Tibetan society is a Buddhist society centred around its monasteries. There are four major sects (the Nyingma, Kagyu, Sakya and Gelug schools), and their spiritual leader the Dalai Lama occupies the position of the highest leader, transcending the sects.
When I ask, “What kind of work do you usually do?” he says, “Something like freelancing.” In addition to his regular work, he undertakes volunteer work – arranging means of transportation, as well as arranging medical care for people in need.
Medical care in India hasn’t reached remote rural areas.
There are cases where patients need treatment (especially surgical treatment) in the Delhi metropolis.
When he is contacted with the information that someone requires treatment, usually he and his friends arrange the surgery.
When there is not enough time before the surgery, or when there is not enough funds in reserve, they request affluent people (mostly those in Europe and America) to donate the funds, or as they rebuild the reserve, he works with Geshe Pema Dorjee – a Tibetan Buddhist Monk (who is also Mr. Choedak’s former teacher) – to raise the funds. Then they arrange the surgery in Delhi, and even care for the patient on behalf of their family.
To cite a recent example, there was a case in Tawang (a town in Arunachal Pradesh near the border of China and Bhutan) of a young girl who had a major spinal illness. “Screws (metal fittings) are placed in the spine. The special operation to embed the screwbolt is expensive at a government hospital and even more so at a private hospital. For that patient’s family, it is an amount that they simply cannot pay.”
The roots of a second-generation exile
Mr. Choedak, a Tibetan who grew up without treading on the soil of his homeland, told me the story of his father.
“My father was a soldier who fought as a guerrilla.” Born in the Amdo region of Tibet adjoining China, Mr. Choedak’s father volunteered to become a guerrilla. “At the time, my father was married… he had a wife, but he left his home to fight for the survival of the country. It was a tense period of attacking and defending. Gradually, pushing towards the south, he came out in India. As a result, he wasn’t able to go back.”
Many of the Tibetans currently living in India are people whose grandparents or parents chose the path of exile and escaped from their homeland of Tibet turning violently oppressive. And the numbers of Tibetans who are now braving danger and coming here on exile do not cease.
There are two things Mr. Choedak remembers from what his father taught him.
“One – the Chinese are the enemy.”
“This was something peculiar to my father’s time (he was in the foremost line of battle with China close to the border), so it can’t be helped”, he says. “The brainwashing, which I was made to listen to since I was a child till my ears hurt, took time to undo.”
The second is “Listen to the Dalai Lama”, he says.
“What is the Dalai Lama to you and the Tibetan people?” I asked. “Buddhism… he is the same as the teachings of the Buddha”, he said.
A torn family
There is another sad story regarding his father.
Mr. Choedak’s father passed away in March 1991. Then, two months later, an exile from Tibet sought out the house and came to hand over the letter kept in his custody. It was from his father’s former wife. It had “Please come back. I am waiting for you” written inside, he said.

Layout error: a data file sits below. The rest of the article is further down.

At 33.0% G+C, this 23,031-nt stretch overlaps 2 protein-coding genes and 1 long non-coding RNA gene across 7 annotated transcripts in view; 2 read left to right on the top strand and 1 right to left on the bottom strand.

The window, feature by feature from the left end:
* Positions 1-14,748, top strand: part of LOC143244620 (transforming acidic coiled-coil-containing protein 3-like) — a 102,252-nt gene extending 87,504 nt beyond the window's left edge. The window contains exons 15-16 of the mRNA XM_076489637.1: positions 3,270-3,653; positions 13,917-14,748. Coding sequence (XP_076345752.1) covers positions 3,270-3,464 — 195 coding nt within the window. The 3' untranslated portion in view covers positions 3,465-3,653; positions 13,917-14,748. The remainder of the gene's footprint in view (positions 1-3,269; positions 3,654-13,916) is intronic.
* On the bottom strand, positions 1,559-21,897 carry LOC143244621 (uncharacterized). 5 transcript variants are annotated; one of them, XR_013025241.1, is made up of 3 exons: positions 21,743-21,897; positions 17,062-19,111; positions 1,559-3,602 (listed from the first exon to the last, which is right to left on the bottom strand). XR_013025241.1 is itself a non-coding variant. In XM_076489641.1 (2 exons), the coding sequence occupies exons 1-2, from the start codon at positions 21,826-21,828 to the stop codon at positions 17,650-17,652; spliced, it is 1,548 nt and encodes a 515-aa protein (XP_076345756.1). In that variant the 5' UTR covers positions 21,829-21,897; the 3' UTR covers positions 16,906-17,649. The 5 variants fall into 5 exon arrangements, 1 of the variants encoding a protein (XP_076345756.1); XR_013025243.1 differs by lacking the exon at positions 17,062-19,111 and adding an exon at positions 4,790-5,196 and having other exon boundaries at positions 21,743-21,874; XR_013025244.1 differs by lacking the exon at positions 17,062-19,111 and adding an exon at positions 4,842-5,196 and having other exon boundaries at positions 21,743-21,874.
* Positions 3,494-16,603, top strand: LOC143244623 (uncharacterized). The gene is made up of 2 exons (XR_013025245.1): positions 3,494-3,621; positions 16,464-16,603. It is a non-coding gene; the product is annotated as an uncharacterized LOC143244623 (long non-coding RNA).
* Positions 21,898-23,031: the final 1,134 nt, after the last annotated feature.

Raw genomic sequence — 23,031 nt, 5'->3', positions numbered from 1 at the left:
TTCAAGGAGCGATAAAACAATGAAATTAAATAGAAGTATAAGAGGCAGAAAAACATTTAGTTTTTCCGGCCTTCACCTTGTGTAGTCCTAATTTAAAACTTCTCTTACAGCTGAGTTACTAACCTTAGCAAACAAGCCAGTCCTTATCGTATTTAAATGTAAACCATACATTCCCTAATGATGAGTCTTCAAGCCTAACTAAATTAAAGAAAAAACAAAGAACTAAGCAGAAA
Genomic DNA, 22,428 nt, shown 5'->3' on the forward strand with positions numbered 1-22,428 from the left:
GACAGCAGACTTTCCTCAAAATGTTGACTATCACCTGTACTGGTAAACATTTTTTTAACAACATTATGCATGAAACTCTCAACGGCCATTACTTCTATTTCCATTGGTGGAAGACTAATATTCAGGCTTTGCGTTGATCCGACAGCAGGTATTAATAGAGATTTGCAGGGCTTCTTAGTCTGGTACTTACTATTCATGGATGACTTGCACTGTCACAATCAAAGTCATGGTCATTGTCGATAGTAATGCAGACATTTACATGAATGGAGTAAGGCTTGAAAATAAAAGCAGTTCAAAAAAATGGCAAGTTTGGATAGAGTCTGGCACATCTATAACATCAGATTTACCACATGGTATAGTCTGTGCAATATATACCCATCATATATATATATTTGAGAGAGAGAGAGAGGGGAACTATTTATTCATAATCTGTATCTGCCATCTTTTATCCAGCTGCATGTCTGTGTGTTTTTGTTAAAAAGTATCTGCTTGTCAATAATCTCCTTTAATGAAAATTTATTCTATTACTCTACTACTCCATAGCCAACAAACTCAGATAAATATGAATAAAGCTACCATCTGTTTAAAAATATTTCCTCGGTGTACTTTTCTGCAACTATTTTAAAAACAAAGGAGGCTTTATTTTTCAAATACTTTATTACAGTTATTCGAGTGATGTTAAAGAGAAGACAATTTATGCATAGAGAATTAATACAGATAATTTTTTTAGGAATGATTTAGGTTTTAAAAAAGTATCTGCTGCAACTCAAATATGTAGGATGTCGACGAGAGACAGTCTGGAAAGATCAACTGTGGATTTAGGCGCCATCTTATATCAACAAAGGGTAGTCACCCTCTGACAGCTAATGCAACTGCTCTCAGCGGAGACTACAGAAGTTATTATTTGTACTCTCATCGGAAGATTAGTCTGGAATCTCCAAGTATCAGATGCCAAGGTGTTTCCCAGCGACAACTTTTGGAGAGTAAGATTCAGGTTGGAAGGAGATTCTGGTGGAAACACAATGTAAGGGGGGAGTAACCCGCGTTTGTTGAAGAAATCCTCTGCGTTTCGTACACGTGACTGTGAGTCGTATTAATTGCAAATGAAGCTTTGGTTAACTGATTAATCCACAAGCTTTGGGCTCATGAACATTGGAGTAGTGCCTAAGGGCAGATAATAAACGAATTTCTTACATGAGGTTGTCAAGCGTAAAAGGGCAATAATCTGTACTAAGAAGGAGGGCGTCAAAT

Mr. Choedak’s father and mother met in India, became a family and had four children. There was no way for his former wife left behind in Tibet to know that.
Mr. Choedak’s family in India addressed a letter to his father’s former wife, writing that his father had passed away, and that he had a family here as well, and sent it with an accompanying image, but there was no reply since then.
“It was probably a shock for her, having waited for so long”, he remarked sadly.
On the present situation of Tibet
The 14th Dalai Lama was awarded the Nobel Peace Prize in 1989 and has been sending messages to the people in various countries of the West since then. He is being protected by India because of his influence due to his international standing.
The title of the Dalai Lama is inherited not through a bloodline, but according to a cycle of reincarnation. “I wonder what will happen to the next Dalai Lama?”
“The 14th Dalai Lama will turn 82 this year. What will happen after this?… it is really worrying. The 14th Dalai Lama just recently declared that he will be reincarnated outside of Tibet (presently a part of China). (*1) So that China doesn’t use the next Dalai Lama politically.”
The Tibetan government is conducting itself in exile at Dharamshala in the state of Himachal Pradesh, India. It is unknown when even India, because of its relations with China, will change its stand. The position that Tibetans hold in India is a balance struck because of the presence of the present Dalai Lama.
What will happen to the Tibetan people?
“As long as we have our culture, we’ll be alright. I think we can preserve our culture”, Mr. Choedak said earnestly.
There is no freedom in their homeland of Tibet. Because of the ruthless suppression the people face for acting as Tibetans, their culture faces a crisis of annihilation.
The key to survival is the Tibetan people living in exile outside their homeland.
(*1) In Tibetan Buddhist High Priest Geshe Pema Dorjee, the title “Geshe” refers to the highest academic degree in Tibetan Buddhism.
Images | Text : Yoko Kobayashi (translated by Aumurto)
Story 1 : Majnu Ka Tilla – Tibetan Refugee Colony in North Delhi.
Story 2 : Tibetan Refugees in India – To preserve their culture and identity.
This post is also available in Japanese.